By Gustavo Arellano
By R. Scott Moxley
By Alfonso Delgado
By Courtney Hamilton
By Joel Beers
By Peter Maguire
By Charles Lam
By Charles Lam
The BellRays still skim the rim of the glory they deserve. Maybe it's the curse of the 909 (their records come out in Hollywood, but they sleep in Riverside), or maybe it's because fancy-haircut contemporaries such as the Jon Spencer Blues Explosion absorbed all the celebrity cutie-pie attention while the BellRays were recording their first (and still best) album, Let It Blast, in their practice space and autographing scorch marks into the carpet at LA in-stores. Ten years ago, they were—and are now—a no-bullshit band, a little too old and a little too smart to ration much energy into the kind of beauty-pageant fluff-ups even the best musicians have suffered to get attention. And so Winona Ryder never showed up in one of their videos, and the formidable silhouette the BellRays should cast over all other knobs-on-11 rock & roll is still only visible in certain dim bars.
Their newest is Red, White and Black, the Alternative Tentacles reissue of a 2004 U.K. release on Poptones (who also handle the Hives overseas) and the first time (about time, too) a really top-tier American independent has signed on with the BellRays. Reddoesn't quite match Blast, which bolted down such a ferocious definition of the BellRays' sound—Stooges/Sonics Rendezvous proto-punk with singer Lisa Kekaula's mid-'60s Tina Turner vocals shooting flames out the front—that everything since is just an adjustment toward perfection.
But besides slightly out-of-character pop charmers such as "Find Someone to Believe In" and "Making Up for Lost Time" (which put early Beatles chord progressions through the MC5 backline), the wild free association on "Poison Arrow" (with Kekaula leading the band into a kamikaze nosedive: "We are the dead!/Glass is broken/Newborn choke on their own reflection!") and the Nissan Xterra car commercial that is "Revolution Get Down," the BellRays on Redremain the BellRays who were known and loved back on Blastand its follow-up, Grand Fury—though they could stand to graduate to well-known and well-loved. Best-kept-secret status must have been fun for a while, but it's gotta be feeling a little tight.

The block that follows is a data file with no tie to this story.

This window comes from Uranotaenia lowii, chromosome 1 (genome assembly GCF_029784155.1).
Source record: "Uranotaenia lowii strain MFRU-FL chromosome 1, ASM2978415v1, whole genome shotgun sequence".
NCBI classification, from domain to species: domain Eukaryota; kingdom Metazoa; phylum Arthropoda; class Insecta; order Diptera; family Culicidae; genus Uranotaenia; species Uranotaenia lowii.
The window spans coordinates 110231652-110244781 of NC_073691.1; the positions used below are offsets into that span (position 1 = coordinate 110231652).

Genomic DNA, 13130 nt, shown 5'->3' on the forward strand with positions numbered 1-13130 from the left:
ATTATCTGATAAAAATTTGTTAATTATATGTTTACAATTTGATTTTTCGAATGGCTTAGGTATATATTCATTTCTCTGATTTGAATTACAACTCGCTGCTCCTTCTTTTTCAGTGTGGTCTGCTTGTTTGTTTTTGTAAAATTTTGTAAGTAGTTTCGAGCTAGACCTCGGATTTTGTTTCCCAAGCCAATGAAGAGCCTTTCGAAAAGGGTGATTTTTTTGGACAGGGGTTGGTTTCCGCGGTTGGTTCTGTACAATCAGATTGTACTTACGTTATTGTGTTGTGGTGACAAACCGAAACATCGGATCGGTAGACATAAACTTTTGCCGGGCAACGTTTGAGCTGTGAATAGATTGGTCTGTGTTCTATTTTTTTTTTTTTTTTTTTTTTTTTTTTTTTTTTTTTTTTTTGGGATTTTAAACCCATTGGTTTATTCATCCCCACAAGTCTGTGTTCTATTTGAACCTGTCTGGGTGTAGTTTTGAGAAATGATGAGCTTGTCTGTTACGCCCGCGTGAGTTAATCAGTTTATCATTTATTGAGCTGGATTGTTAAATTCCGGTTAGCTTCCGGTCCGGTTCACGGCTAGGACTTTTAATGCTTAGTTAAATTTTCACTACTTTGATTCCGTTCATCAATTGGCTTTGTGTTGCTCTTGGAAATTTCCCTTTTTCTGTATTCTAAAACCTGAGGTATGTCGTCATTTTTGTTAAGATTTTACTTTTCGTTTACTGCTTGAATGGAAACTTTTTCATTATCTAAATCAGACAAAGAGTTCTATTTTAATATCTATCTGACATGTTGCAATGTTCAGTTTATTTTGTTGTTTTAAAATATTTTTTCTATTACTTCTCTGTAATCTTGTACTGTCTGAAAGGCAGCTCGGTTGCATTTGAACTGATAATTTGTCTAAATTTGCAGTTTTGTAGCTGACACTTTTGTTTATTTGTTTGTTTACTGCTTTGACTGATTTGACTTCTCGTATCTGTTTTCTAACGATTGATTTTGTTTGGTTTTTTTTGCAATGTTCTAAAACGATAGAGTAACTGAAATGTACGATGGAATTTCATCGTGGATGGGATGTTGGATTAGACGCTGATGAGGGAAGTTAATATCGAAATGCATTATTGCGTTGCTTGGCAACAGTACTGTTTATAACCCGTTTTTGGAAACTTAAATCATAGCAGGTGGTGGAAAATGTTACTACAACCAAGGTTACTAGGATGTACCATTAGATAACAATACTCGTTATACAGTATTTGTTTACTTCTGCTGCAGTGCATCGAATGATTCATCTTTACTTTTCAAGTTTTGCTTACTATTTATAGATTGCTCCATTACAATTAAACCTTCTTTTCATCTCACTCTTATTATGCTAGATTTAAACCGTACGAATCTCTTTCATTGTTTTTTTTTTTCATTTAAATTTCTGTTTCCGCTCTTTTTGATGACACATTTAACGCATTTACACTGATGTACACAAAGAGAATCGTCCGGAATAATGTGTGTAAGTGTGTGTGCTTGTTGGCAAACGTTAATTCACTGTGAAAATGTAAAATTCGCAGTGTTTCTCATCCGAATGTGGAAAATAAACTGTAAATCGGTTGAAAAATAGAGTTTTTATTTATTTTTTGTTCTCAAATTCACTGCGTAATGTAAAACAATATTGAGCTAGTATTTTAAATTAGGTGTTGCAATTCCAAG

ALSO:ATMOSPHERE:Rapper Slug didn't get the soul till he started soul searching, mustering up a nervous caffeine-jag delivery to match the black humor, blue sentiment and morosely transparent confessions of inadequacy that put him right at the front of the unfortunate new genre of (sigh) emo rap. He's smart, sure, but he's also insecure—"Atmosphere finally made a good record/Yeah, right, that shit almost sounds convincing!"—and he counterpoints decades of happy hip-hop shit-talking with apocalyptic, sensitive-guy dejection. But producer Ant's calculated minimalism—"Birds Sings Why the Caged I Know" sounds like 10 minutes on the drum machine over a funk 45 from New Orleans, at least until the screaming starts—leaves plenty of white space for Slug to fill with the kind of long-dark-night muttering that would make you call the campus counselors on your dormmate. Or would make you cringe along in lonely sympathy—because he doesmake the shit sound convincing.
THE BELLRAYS WITH VON IVA, THE SPORES, AND ROCK & ROLL SOLDIERS AT ALEX'S BAR, 2913 E. ANAHEIM ST., LONG BEACH, (562) 434-8292; WWW.ALEXSBAR.COM. SAT., 8 P.M. $8. 21+; ATMOSPHERE WITH POS AND GRAYSKUL AT THE GLASS HOUSE, 200 W. SecoND ST., POMONA; WWW.THEGLASSHOUSE.US. FRI., 7 P.M. $15. ALL AGES.